How are our hospital A&E departments coping this winter?
A&E waiting times at Suffolk and Essex hospitals are increasing - with the region's biggest NHS trust recording one of the worst figures on record for patients seen within four hours.
In what health bosses have described as a "challenging time", just 82.4% of patients who went to A&E at Ipswich and Colchester hospitals in December were seen within four hours - the target is 95%.
Nearly 15,000 patients attended A&E last month.
It rounds off a difficult year for the NHS, which saw the under-pressure service record its lowest ever national figure of 79.8%.
'Winter pressures now a year-round state'
Dr Ed Garratt, who heads up the Suffolk and north east Essex integrated care team which includes Ipswich, Colchester and West Suffolk hospitals, said: "This is undoubtedly a challenging time, not only for our hospitals, but across the whole NHS landscape, including GP practices and the ambulance service, with an increased level of demand elevating pressure on staff and services.
"It is well known that the whole of 2019 was a challenging year for the NHS with what is known as 'winter pressures' in fact being an all-year-round state of high demand, with winter illnesses adding further strain.
"Compared to hospitals and NHS services nationally, the Suffolk and north east Essex area is performing well."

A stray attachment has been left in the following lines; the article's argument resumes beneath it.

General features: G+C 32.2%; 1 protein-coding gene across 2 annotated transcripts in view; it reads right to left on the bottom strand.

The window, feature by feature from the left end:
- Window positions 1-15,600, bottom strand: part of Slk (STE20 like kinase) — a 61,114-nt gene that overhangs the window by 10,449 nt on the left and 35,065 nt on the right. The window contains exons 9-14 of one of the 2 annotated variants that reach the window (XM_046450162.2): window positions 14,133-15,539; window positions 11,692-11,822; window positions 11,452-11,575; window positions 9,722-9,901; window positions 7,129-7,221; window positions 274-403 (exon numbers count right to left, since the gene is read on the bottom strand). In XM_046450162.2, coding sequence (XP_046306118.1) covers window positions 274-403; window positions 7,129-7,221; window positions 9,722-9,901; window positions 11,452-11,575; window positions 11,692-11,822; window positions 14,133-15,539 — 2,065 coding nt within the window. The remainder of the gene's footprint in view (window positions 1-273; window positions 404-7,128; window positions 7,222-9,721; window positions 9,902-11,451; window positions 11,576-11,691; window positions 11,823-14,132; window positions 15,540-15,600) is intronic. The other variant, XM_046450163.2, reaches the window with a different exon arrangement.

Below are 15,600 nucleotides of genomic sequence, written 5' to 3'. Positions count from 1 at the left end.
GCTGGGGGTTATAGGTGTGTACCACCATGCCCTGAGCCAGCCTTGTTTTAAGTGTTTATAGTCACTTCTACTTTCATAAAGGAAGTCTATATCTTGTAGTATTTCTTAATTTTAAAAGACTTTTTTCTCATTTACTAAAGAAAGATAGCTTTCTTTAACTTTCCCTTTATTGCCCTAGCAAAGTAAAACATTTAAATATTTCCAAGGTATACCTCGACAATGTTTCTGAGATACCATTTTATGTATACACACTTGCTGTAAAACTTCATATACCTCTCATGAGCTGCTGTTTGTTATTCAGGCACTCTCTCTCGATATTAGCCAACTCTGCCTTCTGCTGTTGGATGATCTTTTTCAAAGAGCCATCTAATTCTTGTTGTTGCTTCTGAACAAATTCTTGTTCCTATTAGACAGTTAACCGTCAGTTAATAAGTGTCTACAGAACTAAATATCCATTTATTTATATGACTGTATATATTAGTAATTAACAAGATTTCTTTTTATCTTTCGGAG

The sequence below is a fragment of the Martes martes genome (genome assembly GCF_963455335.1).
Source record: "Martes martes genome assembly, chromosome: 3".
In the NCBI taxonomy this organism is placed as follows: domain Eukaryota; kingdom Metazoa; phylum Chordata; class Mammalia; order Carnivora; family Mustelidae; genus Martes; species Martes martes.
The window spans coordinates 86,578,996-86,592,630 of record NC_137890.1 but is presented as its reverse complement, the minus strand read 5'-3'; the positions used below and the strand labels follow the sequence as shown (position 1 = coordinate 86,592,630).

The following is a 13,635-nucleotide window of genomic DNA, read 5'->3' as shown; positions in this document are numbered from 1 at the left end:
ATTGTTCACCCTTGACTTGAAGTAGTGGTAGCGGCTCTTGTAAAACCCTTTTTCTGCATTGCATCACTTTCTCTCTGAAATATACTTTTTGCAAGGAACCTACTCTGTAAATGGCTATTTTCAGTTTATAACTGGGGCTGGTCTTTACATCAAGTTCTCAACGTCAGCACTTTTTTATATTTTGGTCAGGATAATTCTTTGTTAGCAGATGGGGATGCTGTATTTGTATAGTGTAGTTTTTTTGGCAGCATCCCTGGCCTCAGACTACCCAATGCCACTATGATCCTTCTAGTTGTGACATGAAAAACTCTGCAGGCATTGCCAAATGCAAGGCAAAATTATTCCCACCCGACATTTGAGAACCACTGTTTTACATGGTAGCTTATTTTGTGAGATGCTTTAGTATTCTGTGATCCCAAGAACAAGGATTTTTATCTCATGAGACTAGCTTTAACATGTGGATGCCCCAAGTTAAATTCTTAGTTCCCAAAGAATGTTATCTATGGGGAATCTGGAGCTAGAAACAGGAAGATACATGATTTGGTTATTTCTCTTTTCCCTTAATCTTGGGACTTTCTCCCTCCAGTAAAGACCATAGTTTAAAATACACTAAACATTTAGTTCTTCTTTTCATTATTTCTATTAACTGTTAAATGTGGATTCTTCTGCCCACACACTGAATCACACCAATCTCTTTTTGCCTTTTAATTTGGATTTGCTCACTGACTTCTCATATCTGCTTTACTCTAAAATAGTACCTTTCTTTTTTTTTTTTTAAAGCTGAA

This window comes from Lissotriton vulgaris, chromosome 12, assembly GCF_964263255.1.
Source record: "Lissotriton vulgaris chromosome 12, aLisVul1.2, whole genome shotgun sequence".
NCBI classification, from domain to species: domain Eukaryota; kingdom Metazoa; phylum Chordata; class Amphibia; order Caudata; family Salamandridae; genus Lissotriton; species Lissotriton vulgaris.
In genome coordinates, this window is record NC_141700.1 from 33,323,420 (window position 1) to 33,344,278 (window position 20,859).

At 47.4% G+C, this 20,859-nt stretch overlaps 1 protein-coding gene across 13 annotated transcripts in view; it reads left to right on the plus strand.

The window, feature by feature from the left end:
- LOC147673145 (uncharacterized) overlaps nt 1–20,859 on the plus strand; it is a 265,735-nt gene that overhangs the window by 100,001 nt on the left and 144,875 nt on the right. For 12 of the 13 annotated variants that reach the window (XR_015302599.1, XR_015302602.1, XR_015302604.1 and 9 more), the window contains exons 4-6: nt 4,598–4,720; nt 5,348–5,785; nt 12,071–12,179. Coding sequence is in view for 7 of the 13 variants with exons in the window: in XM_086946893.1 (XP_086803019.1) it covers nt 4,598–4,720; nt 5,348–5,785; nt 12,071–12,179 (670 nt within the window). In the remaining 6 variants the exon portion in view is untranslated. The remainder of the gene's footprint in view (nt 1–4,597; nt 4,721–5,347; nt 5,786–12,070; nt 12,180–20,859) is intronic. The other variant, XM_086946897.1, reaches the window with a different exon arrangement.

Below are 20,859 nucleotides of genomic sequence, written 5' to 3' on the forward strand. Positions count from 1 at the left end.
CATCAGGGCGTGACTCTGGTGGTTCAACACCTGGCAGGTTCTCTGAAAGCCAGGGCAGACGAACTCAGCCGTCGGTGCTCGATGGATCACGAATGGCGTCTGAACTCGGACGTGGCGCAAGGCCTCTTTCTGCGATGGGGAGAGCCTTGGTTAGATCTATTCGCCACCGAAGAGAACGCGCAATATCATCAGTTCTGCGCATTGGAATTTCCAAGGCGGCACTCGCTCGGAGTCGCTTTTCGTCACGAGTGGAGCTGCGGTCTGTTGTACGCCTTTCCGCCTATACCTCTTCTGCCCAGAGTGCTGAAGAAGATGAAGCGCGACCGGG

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Latest figures for the whole STP, which includes A&E departments at Colchester, West Suffolk and Ipswich, suggest 84.8% were seen within four hours.
Specific figures for West Suffolk have not been available for a number of months, as its A&E is taking part in a national pilot of new waiting time measures.
Figures represent 'cry of despair' from NHS
Niall Dickson, chief executive of the NHS Confederation, said the figures "represent a cry of despair from a service that is delivering remarkable care to millions of patients, but is under enormous pressure".
Meanwhile, the British Medical Association called the winter figures "truly alarming", and asked "How many wake-up calls does the Government need?".
Dr Garratt added: "Local people are still able to access safe, high quality and caring services - and for that we thank our hardworking staff for their efforts.
"The national A&E waiting time target of four hours is 95%, so we know that some people are waiting longer than they should, and we understand that this is frustrating.
"As always, we encourage people to help the NHS by doing their bit, such as seeking advice from their pharmacy or NHS 111 and looking out for the wellbeing of others."